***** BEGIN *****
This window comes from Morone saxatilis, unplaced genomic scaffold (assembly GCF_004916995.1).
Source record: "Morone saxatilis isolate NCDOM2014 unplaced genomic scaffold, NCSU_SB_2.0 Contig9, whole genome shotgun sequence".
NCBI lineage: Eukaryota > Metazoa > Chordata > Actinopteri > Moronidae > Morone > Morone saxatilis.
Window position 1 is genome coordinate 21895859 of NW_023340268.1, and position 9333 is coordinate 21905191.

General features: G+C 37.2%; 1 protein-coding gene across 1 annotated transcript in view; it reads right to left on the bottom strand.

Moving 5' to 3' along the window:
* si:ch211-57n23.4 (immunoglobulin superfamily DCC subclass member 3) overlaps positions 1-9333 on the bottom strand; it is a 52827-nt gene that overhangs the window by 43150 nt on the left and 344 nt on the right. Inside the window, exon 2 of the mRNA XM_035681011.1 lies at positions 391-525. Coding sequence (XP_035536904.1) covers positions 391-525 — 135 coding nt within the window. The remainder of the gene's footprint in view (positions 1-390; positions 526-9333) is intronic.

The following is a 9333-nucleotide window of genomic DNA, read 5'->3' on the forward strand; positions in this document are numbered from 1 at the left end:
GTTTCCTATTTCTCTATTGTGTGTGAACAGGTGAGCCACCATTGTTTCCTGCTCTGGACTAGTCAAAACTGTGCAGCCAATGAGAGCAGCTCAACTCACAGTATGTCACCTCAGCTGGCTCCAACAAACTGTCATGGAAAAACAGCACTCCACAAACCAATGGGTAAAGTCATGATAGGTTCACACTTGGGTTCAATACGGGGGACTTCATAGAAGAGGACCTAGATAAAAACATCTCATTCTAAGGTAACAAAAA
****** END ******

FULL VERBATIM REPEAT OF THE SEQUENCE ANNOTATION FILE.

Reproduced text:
This window comes from Morone saxatilis, unplaced genomic scaffold (assembly GCF_004916995.1).
Source record: "Morone saxatilis isolate NCDOM2014 unplaced genomic scaffold, NCSU_SB_2.0 Contig9, whole genome shotgun sequence".
NCBI lineage: Eukaryota > Metazoa > Chordata > Actinopteri > Moronidae > Morone > Morone saxatilis.
Window position 1 is genome coordinate 21895859 of NW_023340268.1, and position 9333 is coordinate 21905191.

General features: G+C 37.2%; 1 protein-coding gene across 1 annotated transcript in view; it reads right to left on the bottom strand.

Moving 5' to 3' along the window:
* si:ch211-57n23.4 (immunoglobulin superfamily DCC subclass member 3) overlaps positions 1-9333 on the bottom strand; it is a 52827-nt gene that overhangs the window by 43150 nt on the left and 344 nt on the right. Inside the window, exon 2 of the mRNA XM_035681011.1 lies at positions 391-525. Coding sequence (XP_035536904.1) covers positions 391-525 — 135 coding nt within the window. The remainder of the gene's footprint in view (positions 1-390; positions 526-9333) is intronic.

The following is a 9333-nucleotide window of genomic DNA, read 5'->3' on the forward strand; positions in this document are numbered from 1 at the left end:
GTTTCCTATTTCTCTATTGTGTGTGAACAGGTGAGCCACCATTGTTTCCTGCTCTGGACTAGTCAAAACTGTGCAGCCAATGAGAGCAGCTCAACTCACAGTATGTCACCTCAGCTGGCTCCAACAAACTGTCATGGAAAAACAGCACTCCACAAACCAATGGGTAAAGTCATGATAGGTTCACACTTGGGTTCAATACGGGGGACTTCATAGAAGAGGACCTAGATAAAAACATCTCATTCTAAGGTAACAAAAA